Cara Godack

This article first appeared on the PROCESS EXPO blog.

Food Industry Executive spoke with members of the Food Processing Suppliers Association’s (FPSA) Young Professionals Group about the challenges and opportunities they see in the food industry today and in the future. This interview is with Cara Godack, the marketing manager at M&M Refrigeration, a company that designs, manufactures, builds, and services industrial refrigeration systems worldwide.

How did you get into the food industry?

CG: I’ve worked with M&M for about 2 years. At first, I was at an agency and M&M was my client. I’ve been full-time with them for almost a year now, doing marketing and business development.

I didn’t start out intending to go into the food industry. I have a degree in psychology and biology, with a master’s in public health. Somehow, my career path led me to M&M, which has been building refrigeration systems for the food industry since the company was founded about 50 years ago.

My personal introduction has been mainly through going to trade shows including PROCESS EXPO and talking with people to learn what’s important to clients in the space.

What do you like most about working in food?

Every company we work with is looking to make their company more environmentally sustainable, which is something that’s important to me and to us at M&M.

I’m not the typical person in the industry, so I appreciate that everyone I’ve met has been very supportive of a young woman in my role. When I have a question, people typically go out of their way to help me. I’ve worked in other industries where if you ask a question, people look at you as if you should already know the answer. In the food industry, and especially in FPSA, everyone is supportive, regardless of their role or company. It’s not a competitive place; rather, it’s a place where everyone wants to lift one another up.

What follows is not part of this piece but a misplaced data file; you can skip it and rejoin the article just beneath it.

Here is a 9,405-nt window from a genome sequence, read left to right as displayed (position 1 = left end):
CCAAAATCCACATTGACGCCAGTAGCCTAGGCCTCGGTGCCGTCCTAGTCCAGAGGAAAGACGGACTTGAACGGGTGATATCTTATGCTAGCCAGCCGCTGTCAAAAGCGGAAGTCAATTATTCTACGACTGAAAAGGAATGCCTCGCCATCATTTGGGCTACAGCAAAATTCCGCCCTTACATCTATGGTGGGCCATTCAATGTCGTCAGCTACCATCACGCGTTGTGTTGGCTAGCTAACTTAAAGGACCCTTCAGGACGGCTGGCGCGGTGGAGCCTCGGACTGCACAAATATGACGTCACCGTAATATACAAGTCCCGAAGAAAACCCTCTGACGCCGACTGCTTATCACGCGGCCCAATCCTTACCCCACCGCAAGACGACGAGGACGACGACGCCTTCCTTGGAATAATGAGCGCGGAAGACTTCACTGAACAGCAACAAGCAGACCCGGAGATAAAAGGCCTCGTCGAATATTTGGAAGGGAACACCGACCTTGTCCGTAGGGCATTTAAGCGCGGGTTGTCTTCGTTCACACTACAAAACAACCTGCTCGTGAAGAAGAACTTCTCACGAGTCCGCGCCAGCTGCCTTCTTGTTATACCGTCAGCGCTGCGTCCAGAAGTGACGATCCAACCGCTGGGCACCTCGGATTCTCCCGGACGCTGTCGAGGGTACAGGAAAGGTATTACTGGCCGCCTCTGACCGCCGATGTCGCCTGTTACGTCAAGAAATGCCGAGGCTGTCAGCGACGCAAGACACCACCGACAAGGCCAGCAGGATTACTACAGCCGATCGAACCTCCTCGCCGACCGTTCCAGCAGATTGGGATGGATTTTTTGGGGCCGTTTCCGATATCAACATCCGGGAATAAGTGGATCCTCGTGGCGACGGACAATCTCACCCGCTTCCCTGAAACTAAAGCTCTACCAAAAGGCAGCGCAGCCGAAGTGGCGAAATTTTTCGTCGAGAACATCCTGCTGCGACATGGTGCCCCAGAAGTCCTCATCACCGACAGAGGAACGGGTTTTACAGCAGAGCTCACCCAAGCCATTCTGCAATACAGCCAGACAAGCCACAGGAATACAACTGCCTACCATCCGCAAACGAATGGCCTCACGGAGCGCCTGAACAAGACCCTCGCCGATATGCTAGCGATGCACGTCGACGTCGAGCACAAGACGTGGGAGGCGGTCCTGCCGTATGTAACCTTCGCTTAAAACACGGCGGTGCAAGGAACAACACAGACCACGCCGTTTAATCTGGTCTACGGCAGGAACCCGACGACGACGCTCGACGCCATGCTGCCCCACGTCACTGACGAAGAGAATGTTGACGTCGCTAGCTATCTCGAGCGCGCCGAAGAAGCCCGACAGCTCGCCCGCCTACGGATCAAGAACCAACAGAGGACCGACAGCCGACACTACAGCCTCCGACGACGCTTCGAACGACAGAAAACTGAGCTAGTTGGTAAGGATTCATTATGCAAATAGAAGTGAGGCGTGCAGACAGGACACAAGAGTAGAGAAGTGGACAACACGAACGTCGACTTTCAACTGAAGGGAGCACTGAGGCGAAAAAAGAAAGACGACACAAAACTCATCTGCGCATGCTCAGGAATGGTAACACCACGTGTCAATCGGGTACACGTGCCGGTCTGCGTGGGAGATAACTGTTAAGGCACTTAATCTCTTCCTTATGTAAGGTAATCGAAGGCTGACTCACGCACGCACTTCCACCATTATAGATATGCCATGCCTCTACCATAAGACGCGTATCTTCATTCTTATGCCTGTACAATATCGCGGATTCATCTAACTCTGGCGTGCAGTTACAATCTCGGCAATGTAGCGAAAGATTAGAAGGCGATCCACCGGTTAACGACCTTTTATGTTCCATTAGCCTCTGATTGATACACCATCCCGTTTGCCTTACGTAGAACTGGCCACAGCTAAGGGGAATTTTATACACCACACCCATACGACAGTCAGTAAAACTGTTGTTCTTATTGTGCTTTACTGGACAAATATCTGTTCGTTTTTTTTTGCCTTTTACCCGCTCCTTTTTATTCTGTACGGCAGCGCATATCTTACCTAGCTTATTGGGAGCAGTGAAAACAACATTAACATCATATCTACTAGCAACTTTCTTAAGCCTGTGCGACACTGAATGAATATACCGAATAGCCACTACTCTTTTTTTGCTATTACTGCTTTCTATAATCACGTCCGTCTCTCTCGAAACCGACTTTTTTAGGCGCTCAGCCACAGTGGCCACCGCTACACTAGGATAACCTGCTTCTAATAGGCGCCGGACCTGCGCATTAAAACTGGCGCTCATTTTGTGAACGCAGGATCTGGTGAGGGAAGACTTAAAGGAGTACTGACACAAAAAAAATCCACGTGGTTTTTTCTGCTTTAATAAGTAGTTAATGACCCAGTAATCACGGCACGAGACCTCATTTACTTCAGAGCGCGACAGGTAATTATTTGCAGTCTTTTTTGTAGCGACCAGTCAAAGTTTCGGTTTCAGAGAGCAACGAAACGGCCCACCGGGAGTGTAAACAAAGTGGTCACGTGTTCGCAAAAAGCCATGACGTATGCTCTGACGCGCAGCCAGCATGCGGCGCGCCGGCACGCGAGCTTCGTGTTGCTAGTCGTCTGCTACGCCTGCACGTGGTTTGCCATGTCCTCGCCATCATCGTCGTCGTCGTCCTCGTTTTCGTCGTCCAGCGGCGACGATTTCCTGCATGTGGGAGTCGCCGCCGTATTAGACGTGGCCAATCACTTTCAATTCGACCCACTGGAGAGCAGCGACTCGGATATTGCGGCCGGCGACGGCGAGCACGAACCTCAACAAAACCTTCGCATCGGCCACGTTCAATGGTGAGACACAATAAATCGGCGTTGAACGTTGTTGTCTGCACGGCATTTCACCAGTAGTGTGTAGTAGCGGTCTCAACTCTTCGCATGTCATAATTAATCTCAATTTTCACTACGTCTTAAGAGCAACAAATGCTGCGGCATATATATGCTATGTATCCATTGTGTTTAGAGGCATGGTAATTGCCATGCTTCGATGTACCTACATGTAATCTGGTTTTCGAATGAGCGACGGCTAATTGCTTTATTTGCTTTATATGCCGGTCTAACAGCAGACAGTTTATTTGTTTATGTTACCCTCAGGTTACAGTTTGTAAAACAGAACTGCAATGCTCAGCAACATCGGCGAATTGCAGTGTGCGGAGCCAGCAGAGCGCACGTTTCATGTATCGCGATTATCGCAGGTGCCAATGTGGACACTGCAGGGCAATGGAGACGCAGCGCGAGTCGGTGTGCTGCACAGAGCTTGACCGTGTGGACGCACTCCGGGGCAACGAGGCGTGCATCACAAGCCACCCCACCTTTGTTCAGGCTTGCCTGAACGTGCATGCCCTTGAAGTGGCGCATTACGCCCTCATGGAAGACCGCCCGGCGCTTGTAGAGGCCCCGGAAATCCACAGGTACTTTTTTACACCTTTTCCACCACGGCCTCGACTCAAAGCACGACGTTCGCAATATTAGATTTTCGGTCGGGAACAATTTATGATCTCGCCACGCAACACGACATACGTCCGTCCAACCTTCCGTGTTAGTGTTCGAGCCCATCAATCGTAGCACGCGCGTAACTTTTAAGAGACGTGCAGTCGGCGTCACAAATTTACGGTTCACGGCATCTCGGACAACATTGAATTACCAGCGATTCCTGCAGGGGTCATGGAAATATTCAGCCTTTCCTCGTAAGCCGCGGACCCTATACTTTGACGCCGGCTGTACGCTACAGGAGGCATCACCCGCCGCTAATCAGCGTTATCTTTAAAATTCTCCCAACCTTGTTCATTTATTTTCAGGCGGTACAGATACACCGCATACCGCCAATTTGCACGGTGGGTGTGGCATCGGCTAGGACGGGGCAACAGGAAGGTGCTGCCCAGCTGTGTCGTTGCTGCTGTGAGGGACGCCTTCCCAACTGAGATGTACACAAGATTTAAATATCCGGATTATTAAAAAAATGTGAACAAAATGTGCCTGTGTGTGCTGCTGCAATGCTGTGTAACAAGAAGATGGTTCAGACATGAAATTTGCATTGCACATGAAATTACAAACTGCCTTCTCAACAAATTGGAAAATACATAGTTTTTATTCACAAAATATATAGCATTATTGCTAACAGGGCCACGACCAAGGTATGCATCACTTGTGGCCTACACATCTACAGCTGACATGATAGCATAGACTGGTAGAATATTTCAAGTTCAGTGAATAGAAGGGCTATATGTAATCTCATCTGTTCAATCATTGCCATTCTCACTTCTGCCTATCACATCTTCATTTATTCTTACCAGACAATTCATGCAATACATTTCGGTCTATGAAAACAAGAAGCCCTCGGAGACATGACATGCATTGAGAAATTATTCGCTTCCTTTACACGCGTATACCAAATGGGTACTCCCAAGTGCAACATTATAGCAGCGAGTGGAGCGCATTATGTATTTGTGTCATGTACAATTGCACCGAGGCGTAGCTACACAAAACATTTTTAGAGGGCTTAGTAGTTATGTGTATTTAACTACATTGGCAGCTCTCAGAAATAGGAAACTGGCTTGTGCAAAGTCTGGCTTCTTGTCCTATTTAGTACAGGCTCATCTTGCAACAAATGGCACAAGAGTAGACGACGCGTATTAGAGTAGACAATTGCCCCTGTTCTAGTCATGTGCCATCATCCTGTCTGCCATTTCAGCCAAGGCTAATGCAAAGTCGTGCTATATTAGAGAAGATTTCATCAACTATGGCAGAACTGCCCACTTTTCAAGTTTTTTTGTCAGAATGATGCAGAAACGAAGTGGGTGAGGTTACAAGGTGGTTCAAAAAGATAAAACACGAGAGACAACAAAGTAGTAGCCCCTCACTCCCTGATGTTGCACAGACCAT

Is there anything you’d like to change?

Companies are already implementing changes, like diversifying their work culture and keeping up with technology. It will take some time before we’re up to speed, but every company I’ve encountered has already taken steps to at least get started.

What has been your biggest challenge as a young professional woman in the food industry?

Being accepted as credible in my role. Everyone at my company understands the importance of helping me learn, but sometimes at a trade show booth, someone will want to talk to the older man standing next to me. Or a prospect or client will call and ask to speak to someone who’s been here for 20 years. It’s not as common as it used to be, but it still happens.

How do you overcome that challenge?

By educating myself so I know what I’m talking about and can make a good first impression. I make sure I can answer their questions without having to turn to a colleague. I especially want to be able to answer their first question. That’s critical for establishing my credibility.

How have you seen the industry evolve in the past few years?